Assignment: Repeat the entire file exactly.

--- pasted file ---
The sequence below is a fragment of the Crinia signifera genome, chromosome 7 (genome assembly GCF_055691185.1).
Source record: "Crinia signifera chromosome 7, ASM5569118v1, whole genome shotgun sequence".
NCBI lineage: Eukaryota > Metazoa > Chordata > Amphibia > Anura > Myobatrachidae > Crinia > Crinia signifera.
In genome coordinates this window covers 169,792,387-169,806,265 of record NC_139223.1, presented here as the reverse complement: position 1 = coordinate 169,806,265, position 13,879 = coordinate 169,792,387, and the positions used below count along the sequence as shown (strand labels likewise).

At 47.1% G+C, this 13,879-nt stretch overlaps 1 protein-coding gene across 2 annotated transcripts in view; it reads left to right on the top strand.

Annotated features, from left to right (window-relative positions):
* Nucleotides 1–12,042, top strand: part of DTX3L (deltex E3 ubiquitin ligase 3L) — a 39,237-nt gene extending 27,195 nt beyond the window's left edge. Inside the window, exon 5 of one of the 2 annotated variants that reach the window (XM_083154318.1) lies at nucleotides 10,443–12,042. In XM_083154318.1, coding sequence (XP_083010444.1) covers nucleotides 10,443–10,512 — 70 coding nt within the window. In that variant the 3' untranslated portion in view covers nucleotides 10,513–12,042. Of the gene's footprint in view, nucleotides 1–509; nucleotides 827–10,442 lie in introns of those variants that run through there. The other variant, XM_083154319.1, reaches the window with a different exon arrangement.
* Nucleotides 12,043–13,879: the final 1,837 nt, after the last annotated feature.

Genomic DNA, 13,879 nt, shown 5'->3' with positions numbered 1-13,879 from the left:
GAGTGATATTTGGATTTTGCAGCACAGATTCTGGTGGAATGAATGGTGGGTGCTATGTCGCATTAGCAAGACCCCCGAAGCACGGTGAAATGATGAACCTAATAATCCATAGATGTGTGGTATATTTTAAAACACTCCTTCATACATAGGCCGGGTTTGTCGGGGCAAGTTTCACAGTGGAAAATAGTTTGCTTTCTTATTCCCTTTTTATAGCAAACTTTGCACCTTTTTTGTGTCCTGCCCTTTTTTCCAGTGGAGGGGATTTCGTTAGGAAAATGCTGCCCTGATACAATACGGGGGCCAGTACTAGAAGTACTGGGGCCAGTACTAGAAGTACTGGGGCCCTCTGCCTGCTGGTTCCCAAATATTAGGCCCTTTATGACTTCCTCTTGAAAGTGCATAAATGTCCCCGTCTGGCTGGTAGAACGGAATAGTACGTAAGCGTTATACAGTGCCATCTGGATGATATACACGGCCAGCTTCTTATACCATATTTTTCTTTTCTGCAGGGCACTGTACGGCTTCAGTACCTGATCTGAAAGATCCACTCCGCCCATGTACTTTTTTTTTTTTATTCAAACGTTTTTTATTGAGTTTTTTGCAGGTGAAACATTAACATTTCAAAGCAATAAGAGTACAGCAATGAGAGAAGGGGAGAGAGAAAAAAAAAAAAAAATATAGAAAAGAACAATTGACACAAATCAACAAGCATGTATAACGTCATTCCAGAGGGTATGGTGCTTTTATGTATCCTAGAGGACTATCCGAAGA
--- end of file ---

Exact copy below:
The sequence below is a fragment of the Crinia signifera genome, chromosome 7 (genome assembly GCF_055691185.1).
Source record: "Crinia signifera chromosome 7, ASM5569118v1, whole genome shotgun sequence".
NCBI lineage: Eukaryota > Metazoa > Chordata > Amphibia > Anura > Myobatrachidae > Crinia > Crinia signifera.
In genome coordinates this window covers 169,792,387-169,806,265 of record NC_139223.1, presented here as the reverse complement: position 1 = coordinate 169,806,265, position 13,879 = coordinate 169,792,387, and the positions used below count along the sequence as shown (strand labels likewise).

At 47.1% G+C, this 13,879-nt stretch overlaps 1 protein-coding gene across 2 annotated transcripts in view; it reads left to right on the top strand.

Annotated features, from left to right (window-relative positions):
* Nucleotides 1–12,042, top strand: part of DTX3L (deltex E3 ubiquitin ligase 3L) — a 39,237-nt gene extending 27,195 nt beyond the window's left edge. Inside the window, exon 5 of one of the 2 annotated variants that reach the window (XM_083154318.1) lies at nucleotides 10,443–12,042. In XM_083154318.1, coding sequence (XP_083010444.1) covers nucleotides 10,443–10,512 — 70 coding nt within the window. In that variant the 3' untranslated portion in view covers nucleotides 10,513–12,042. Of the gene's footprint in view, nucleotides 1–509; nucleotides 827–10,442 lie in introns of those variants that run through there. The other variant, XM_083154319.1, reaches the window with a different exon arrangement.
* Nucleotides 12,043–13,879: the final 1,837 nt, after the last annotated feature.

Genomic DNA, 13,879 nt, shown 5'->3' with positions numbered 1-13,879 from the left:
GAGTGATATTTGGATTTTGCAGCACAGATTCTGGTGGAATGAATGGTGGGTGCTATGTCGCATTAGCAAGACCCCCGAAGCACGGTGAAATGATGAACCTAATAATCCATAGATGTGTGGTATATTTTAAAACACTCCTTCATACATAGGCCGGGTTTGTCGGGGCAAGTTTCACAGTGGAAAATAGTTTGCTTTCTTATTCCCTTTTTATAGCAAACTTTGCACCTTTTTTGTGTCCTGCCCTTTTTTCCAGTGGAGGGGATTTCGTTAGGAAAATGCTGCCCTGATACAATACGGGGGCCAGTACTAGAAGTACTGGGGCCAGTACTAGAAGTACTGGGGCCCTCTGCCTGCTGGTTCCCAAATATTAGGCCCTTTATGACTTCCTCTTGAAAGTGCATAAATGTCCCCGTCTGGCTGGTAGAACGGAATAGTACGTAAGCGTTATACAGTGCCATCTGGATGATATACACGGCCAGCTTCTTATACCATATTTTTCTTTTCTGCAGGGCACTGTACGGCTTCAGTACCTGATCTGAAAGATCCACTCCGCCCATGTACTTTTTTTTTTTTATTCAAACGTTTTTTATTGAGTTTTTTGCAGGTGAAACATTAACATTTCAAAGCAATAAGAGTACAGCAATGAGAGAAGGGGAGAGAGAAAAAAAAAAAAAAATATAGAAAAGAACAATTGACACAAATCAACAAGCATGTATAACGTCATTCCAGAGGGTATGGTGCTTTTATGTATCCTAGAGGACTATCCGAAGA